Editor’s note: We asked four economists to offer their thoughts and insights on what they expect to be a key theme or issue in 2018.
The Gilded Age returns
Greg Wright, assistant professor of economics, University of California, Merced
Income and wealth inequality are currently at levels last seen during the Gilded Age — when the top 10 percent of Americans owned nearly three-fourths of overall wealth, and the bottom 40 percent had virtually no wealth — and 2018 will see things get a whole lot worse.
Now, the richest 1 percent of Americans own 40 percent of U.S. wealth, more than the bottom 90 percent of Americans combined.
In spite of this, Congress just significantly reduced taxes on capital and on high-earning individuals. Other income earners got smaller, temporary cuts.
Meanwhile, the government has yet to renew federal funding for the Children’s Health Insurance Program, a program affecting 9 million poor families, and the tax bill repealed the Affordable Care Act’s individual insurance mandate, which may ultimately lead to a loss of coverage for millions of low- and middle-income Americans.
Other policies that will be enacted or pursued in 2018 that could further widen the income gap include cuts in important programs like Social Security and Medicare and a continuing rollback of financial, environmental and other regulations that benefit a few companies at the expense of all Americans’ living standards.
Why does widening inequality matter?
While some argue that inequality is irrelevant as long as all incomes are rising, even that has not been true in the U.S. for decades. The average income for the bottom 50 percent of Americans has been unmoved at US$16,000 since 1980. In addition, recent evidence indicates that family income in childhood is a strong predictor of the likelihood that an individual will produce innovations as an adult. Poverty and social inequality thus lead to “lost Einsteins.”
Not long after accepting the Nobel prize in economics in 2014, Robert Schiller stated, “If we wait until income inequality is much more severe, we will have a whole class of new superrich who will . . . feel entitled to their wealth and will have the means to defend their interest.”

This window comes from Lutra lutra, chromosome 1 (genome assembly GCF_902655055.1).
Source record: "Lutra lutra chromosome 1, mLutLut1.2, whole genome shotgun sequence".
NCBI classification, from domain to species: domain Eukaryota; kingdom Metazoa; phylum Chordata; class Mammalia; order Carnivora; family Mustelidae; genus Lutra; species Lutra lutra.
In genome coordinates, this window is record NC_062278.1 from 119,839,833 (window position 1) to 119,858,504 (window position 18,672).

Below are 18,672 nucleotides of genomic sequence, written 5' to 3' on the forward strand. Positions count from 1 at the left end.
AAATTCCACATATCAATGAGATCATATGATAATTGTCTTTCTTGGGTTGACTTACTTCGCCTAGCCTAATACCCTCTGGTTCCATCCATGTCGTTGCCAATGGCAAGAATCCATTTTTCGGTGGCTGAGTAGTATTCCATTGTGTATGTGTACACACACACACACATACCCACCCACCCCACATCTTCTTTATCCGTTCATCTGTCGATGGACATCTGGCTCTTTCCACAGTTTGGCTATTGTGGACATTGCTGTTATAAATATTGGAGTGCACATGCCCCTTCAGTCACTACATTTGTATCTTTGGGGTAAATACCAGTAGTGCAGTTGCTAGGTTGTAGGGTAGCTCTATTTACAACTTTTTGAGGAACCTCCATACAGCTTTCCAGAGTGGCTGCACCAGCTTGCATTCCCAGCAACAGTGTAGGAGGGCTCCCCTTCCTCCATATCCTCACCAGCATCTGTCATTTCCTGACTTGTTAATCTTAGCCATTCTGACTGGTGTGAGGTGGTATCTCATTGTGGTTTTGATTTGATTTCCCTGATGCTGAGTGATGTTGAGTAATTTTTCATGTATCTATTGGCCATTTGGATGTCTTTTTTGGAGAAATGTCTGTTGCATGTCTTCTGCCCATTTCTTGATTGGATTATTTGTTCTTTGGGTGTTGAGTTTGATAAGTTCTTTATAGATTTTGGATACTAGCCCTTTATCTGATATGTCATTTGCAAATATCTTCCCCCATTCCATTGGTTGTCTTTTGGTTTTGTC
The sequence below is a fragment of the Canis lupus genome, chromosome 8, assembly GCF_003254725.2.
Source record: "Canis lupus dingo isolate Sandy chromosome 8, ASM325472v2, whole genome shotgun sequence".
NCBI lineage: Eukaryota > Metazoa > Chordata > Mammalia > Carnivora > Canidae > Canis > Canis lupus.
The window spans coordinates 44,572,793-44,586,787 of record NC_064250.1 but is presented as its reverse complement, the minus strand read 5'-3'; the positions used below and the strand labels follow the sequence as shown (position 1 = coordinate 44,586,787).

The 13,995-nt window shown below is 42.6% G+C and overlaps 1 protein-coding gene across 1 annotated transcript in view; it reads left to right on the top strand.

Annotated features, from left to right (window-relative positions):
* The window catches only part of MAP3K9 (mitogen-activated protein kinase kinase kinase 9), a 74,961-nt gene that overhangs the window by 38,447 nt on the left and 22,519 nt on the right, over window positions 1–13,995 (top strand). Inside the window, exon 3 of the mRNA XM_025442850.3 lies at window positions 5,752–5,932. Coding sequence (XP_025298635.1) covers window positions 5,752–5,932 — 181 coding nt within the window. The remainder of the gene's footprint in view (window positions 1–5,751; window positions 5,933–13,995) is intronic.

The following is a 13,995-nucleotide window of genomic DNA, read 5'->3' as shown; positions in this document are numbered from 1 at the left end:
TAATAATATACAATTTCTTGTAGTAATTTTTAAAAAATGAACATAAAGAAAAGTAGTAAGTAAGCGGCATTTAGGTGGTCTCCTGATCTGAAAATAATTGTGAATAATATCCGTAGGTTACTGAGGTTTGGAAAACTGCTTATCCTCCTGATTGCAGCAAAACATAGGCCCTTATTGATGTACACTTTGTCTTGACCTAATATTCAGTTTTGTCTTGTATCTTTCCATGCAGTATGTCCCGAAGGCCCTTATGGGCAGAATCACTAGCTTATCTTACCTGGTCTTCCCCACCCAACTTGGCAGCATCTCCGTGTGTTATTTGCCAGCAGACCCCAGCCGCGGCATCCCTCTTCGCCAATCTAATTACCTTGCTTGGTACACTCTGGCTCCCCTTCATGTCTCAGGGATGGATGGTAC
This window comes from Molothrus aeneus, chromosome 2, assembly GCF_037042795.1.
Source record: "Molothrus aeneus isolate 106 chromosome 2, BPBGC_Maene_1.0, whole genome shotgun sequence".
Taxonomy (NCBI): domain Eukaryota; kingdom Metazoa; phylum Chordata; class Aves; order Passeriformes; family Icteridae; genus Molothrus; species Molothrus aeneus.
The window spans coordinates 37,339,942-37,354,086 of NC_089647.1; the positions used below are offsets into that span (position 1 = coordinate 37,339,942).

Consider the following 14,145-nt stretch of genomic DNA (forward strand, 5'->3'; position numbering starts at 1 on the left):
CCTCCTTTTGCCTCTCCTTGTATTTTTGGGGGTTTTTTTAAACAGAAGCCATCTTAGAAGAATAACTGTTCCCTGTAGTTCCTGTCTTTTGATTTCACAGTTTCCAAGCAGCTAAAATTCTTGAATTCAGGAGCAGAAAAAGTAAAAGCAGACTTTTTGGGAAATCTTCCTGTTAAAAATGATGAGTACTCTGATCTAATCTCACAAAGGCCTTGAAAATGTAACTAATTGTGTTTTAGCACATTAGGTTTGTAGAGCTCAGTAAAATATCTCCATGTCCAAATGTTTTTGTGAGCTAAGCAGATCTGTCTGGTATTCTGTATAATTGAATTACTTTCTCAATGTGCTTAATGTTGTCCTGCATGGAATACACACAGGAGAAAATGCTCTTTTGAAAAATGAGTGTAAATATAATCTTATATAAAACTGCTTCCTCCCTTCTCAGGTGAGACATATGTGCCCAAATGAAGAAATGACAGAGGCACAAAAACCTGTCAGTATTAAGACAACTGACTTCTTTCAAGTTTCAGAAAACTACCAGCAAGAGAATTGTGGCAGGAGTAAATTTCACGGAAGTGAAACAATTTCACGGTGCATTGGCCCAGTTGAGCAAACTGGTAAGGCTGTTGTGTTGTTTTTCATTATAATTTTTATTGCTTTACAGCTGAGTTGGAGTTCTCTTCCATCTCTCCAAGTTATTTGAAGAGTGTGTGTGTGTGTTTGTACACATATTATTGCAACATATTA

In 2018 we may begin to put these fears to the test.
War on poverty, revisited
Patricia Smith, professor of economics, University of Michigan
By many measures, such as GDP, income and wealth per household, the U.S. is among the richest countries in the world.
At least one measure, however, makes the U.S. look not so rich: its poverty rate. The share of American households living on less than half of the national median income, a commonly used measure for international comparisons, is the second-highest in the developed world, at 17.5 percent. While the official U.S. poverty rate puts that lower, at 12.7 percent, even by that measure over a quarter of children under 5 lived in poverty in 2016.
Past presidents have tried several ways to fight poverty. Lyndon Johnson declared “unconditional war” in 1964 and championed anti-poverty programs such as Medicare and Medicaid. Bill Clinton changed the battle strategy 32 years later by pushing people to work more.
House Speaker Paul Ryan has once again reopened the debate on how best to win the fight by declaring poverty will be a focus in 2018. The rhetoric of the Republican plan sounds promising, beginning with “If the American Dream isn’t true for everyone, it isn’t true for anyone.” It would make work more rewarding in anti-poverty programs and improve education and training.
But Ryan has also made clear he plans to cut Medicaid, Medicare and other anti-poverty programs to reduce the national debt, all of which were central to reducing the official poverty rate from 22 percent in the early 1960s.
Part of the argument supporting a focus on cutting debt is that it spurs growth, which in turn reduces poverty. The U.S. did experience this prior to the mid-1970s, when growth appeared correlated with less poverty. Since then, however, the poverty rate has responded little to economic growth.
In fact, the correlation may work the other way around because research suggests that lowering poverty rates cuts health care costs and federal spending and boosts growth. Specifically, improving health and nutrition for the poor is critical to long-term growth, leading to higher productivity and incomes. For example, economists estimate that the cost of childhood poverty in terms of lost economic productivity approaches $294 billion annually.
Economic optimism and health care
Christos Makridis, Ph.D. candidate in labor and public economics, Stanford University
Americans began 2018 more optimistic about the economy than they’ve been in at least a decade.